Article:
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Reliability and criterion validity of two applications of the iPhone™ to measure cervical range of motion in healthy participants

Yannick Tousignant-Laflamme*, Nicolas Boutin, Alexandre M Dion and Carol-Anne Vallée

Journal of NeuroEngineering and Rehabilitation 2013, 10:69  doi:10.1186/1743-0003-10-69

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Application of iPhone for ROM

Pouran Faghri   (2013-08-12 15:19)  University of Connecticut

The purpose of this manuscript was to evaluate the reliability and validity of two iPhone applications aimed to measure cervical range of motion (ROM). To measure the frontal and sagittal ROM, the authors utilized the Clinometer application (Peter Breitling, Version 3.3, http://www.plaincode.com/products). To measure the cervical ROM, they utilized Compass, a software application previously integrated in the iPhone. Validity was assessed against the gold standard in measuring ROM: the Cervical ROM Device (CROM).

The authors implemented a strict protocol to train the examiners in order to assure high inter-rater and intra-rater reliabilities. They also educated the two examiners to reduce error and increase validity in working with the CROM. Major differences were found between the two examiners when establishing inter-rater reliability with one examiner reaching very high ICC values (0.66-0.84) and the other one showing more inconsistent results (ICC = 0.17-0.68). The inter-rater reliability varied depending on the ROM with moderate ICC for sagittal movements and poor ICC for movements in the transverse plane. The results of criterion-related validity were in general more favorable with R-values ranging from 0.55 to 0.85. However, poor validity was reported for left rotation (R=0.38).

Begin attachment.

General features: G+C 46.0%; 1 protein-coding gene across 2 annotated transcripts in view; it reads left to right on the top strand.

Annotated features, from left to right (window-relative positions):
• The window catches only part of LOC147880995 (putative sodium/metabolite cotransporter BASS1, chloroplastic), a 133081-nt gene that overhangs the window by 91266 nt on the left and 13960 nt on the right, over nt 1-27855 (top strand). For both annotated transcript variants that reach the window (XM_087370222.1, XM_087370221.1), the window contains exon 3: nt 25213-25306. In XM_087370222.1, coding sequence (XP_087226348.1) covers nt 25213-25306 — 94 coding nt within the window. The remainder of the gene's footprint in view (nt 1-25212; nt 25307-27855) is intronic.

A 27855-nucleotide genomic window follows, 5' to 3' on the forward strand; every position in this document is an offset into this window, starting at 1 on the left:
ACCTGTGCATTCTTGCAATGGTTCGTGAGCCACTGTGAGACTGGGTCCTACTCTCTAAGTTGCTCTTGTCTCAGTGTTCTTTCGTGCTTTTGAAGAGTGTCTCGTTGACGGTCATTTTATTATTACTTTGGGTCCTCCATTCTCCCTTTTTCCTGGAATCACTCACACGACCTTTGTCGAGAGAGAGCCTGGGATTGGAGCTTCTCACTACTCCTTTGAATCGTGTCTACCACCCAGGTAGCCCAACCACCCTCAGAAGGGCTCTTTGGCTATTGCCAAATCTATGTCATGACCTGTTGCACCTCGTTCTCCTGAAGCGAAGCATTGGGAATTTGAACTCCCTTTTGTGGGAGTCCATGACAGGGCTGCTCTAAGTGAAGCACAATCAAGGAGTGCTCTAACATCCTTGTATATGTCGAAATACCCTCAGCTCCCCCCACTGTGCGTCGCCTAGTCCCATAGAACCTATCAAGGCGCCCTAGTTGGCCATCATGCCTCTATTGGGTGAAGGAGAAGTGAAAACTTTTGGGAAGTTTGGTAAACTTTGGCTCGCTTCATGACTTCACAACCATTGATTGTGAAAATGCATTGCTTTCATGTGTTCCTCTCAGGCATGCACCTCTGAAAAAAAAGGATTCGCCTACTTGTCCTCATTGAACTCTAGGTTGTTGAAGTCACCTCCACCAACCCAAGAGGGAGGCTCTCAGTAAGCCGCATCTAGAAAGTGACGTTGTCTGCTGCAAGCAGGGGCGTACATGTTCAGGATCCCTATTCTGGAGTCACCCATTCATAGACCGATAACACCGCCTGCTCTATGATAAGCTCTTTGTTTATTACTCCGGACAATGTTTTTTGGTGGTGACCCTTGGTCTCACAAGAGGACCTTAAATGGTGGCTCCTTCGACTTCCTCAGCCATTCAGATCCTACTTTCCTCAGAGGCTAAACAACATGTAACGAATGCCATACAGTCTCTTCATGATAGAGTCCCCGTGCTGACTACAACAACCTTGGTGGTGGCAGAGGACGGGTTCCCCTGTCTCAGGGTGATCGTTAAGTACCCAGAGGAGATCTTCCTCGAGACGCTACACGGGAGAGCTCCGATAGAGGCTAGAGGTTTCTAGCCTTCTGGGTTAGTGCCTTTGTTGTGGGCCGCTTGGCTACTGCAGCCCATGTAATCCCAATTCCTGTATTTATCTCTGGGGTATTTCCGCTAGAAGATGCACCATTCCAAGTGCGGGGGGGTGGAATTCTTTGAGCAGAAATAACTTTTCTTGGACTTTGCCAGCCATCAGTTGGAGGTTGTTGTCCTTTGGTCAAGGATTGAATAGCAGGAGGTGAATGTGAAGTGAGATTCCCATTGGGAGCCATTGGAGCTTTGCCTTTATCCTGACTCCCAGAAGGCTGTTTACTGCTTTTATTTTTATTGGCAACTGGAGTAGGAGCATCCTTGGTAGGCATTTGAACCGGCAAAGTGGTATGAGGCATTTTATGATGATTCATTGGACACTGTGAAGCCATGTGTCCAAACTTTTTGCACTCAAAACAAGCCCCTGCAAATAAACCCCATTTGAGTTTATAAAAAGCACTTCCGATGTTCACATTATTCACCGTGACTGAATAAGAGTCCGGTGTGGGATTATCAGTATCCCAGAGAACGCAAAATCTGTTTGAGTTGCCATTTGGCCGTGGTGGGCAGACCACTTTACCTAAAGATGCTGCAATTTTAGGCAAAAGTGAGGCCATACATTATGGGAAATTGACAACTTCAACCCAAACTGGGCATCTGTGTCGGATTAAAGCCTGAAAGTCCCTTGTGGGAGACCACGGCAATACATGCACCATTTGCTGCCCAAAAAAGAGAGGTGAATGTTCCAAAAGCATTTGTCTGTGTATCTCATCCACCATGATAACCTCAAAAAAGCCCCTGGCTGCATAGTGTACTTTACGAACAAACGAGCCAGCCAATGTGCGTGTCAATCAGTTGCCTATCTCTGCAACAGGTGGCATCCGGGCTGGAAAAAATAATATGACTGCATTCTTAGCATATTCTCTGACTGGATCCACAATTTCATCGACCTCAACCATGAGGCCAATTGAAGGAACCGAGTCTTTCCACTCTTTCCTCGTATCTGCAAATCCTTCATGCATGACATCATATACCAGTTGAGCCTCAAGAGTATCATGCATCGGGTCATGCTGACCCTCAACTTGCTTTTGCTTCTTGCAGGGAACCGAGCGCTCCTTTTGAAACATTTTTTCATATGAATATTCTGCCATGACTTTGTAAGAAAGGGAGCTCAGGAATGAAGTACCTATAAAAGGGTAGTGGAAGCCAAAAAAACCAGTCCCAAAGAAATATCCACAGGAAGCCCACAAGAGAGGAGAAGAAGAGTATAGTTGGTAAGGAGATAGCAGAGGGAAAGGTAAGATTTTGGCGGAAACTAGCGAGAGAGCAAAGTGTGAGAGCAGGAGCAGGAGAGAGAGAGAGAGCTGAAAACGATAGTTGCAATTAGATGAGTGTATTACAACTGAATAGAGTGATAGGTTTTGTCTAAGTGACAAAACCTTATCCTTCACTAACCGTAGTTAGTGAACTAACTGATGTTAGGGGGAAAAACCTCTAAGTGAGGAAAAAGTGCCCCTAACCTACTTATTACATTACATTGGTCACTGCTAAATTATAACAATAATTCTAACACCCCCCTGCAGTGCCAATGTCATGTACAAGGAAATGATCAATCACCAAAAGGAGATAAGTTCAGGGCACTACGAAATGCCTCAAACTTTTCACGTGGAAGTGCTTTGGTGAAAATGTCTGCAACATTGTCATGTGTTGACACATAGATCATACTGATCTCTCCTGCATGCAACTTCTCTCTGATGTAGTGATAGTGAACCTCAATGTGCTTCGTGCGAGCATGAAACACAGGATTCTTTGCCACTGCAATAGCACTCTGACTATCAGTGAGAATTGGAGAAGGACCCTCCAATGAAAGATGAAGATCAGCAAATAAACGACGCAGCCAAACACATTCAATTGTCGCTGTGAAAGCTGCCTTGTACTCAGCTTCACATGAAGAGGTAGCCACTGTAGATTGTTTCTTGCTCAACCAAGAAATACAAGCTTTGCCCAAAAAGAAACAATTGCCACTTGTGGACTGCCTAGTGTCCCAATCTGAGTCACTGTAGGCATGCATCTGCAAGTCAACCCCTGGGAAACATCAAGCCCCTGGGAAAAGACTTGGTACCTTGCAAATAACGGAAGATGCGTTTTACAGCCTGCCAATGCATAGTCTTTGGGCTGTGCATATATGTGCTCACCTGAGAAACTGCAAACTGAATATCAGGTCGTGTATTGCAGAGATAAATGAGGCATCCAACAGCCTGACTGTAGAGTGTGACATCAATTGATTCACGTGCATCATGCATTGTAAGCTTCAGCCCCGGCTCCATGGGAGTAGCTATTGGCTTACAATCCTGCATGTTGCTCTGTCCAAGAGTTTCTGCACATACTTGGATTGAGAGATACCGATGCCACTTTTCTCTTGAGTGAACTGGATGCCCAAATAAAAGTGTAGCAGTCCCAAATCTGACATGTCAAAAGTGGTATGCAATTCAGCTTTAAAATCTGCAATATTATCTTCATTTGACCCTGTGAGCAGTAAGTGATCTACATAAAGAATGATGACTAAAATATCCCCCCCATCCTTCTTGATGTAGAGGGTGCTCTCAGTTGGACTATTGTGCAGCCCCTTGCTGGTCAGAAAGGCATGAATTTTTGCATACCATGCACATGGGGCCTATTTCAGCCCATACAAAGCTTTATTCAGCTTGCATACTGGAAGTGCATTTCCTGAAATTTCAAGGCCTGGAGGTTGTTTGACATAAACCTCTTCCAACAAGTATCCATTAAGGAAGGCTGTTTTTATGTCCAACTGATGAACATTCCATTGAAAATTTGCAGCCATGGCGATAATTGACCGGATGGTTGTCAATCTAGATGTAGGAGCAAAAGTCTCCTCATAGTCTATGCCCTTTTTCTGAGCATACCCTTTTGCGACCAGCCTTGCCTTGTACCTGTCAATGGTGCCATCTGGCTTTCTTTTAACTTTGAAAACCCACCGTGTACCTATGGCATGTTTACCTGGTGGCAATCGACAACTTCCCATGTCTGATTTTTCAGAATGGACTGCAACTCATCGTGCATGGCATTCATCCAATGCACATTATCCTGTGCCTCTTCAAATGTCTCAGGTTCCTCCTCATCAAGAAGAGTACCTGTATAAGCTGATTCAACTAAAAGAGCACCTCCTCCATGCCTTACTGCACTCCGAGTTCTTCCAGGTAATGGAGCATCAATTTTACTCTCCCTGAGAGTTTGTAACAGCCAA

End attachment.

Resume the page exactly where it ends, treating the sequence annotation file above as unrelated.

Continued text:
The one adopted in this manuscript is a very innovative approach that relies upon smartphone technology to address a common problem in rehabilitation medicine. Smartphones constitute one of the most widespread and dynamic technologies with global penetration. Currently smartphones are used for personal communication, email, Internet searches, entertainment and music. The impact of this technology in medicine is yet to be discovered.

Because of recent advances in smartphone technology and its global availability, developing applications based on smartphone technology is of great interest. While the results of the above-referenced study are promising, the following issues should be considered in the future development of medical applications of smartphone technology.

1- The development of reliable, sensitive and valid smartphone applications in the medical field should be the result of close interactions between medical professionals and smartphone application developers. Such interactions are needed to guide the development of applications suitable to assess treatment effectiveness or facilitate the clinical decision-making process.

2- In the present study, a significant amount of time was allocated to train clinical personnel in order to assure standardization of the measurement procedures and hence repeatability of the results. In the "real world", it is necessary that smartphone applications be developed so that they can be utilized without the need for dedicated, time-consuming training.

3- While the results of the study are promising and suggest that ROM can be measured reliably using a smartphone application, it must be emphasized that high-quality, evidence-based studies are needed to better understand the role of smartphone applications in rehabilitation medicine.

Pouran Faghri, MD, MS, FACSM
Professor
University of Connecticut

Competing interests

None

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